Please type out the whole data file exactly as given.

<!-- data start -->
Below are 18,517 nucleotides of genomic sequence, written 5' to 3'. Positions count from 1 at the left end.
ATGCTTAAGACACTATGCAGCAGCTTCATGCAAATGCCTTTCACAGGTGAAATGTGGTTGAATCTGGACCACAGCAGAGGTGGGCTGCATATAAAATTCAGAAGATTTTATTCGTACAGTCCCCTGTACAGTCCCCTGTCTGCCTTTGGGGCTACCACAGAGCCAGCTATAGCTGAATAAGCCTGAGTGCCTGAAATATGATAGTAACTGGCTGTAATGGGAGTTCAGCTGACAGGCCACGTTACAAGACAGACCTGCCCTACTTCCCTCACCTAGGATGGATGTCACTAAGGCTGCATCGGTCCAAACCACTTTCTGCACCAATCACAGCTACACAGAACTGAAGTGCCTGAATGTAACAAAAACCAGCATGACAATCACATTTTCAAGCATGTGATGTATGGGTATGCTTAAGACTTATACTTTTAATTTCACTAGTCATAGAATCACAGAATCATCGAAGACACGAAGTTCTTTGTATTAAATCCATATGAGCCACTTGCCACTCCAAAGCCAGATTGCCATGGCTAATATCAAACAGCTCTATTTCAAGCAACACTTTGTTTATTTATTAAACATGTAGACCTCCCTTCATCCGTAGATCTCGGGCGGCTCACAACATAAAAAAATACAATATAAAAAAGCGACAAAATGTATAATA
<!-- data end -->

Below are 18,517 nucleotides of genomic sequence, written 5' to 3'. Positions count from 1 at the left end.
ATGCTTAAGACACTATGCAGCAGCTTCATGCAAATGCCTTTCACAGGTGAAATGTGGTTGAATCTGGACCACAGCAGAGGTGGGCTGCATATAAAATTCAGAAGATTTTATTCGTACAGTCCCCTGTACAGTCCCCTGTCTGCCTTTGGGGCTACCACAGAGCCAGCTATAGCTGAATAAGCCTGAGTGCCTGAAATATGATAGTAACTGGCTGTAATGGGAGTTCAGCTGACAGGCCACGTTACAAGACAGACCTGCCCTACTTCCCTCACCTAGGATGGATGTCACTAAGGCTGCATCGGTCCAAACCACTTTCTGCACCAATCACAGCTACACAGAACTGAAGTGCCTGAATGTAACAAAAACCAGCATGACAATCACATTTTCAAGCATGTGATGTATGGGTATGCTTAAGACTTATACTTTTAATTTCACTAGTCATAGAATCACAGAATCATCGAAGACACGAAGTTCTTTGTATTAAATCCATATGAGCCACTTGCCACTCCAAAGCCAGATTGCCATGGCTAATATCAAACAGCTCTATTTCAAGCAACACTTTGTTTATTTATTAAACATGTAGACCTCCCTTCATCCGTAGATCTCGGGCGGCTCACAACATAAAAAAATACAATATAAAAAAGCGACAAAATGTATAATA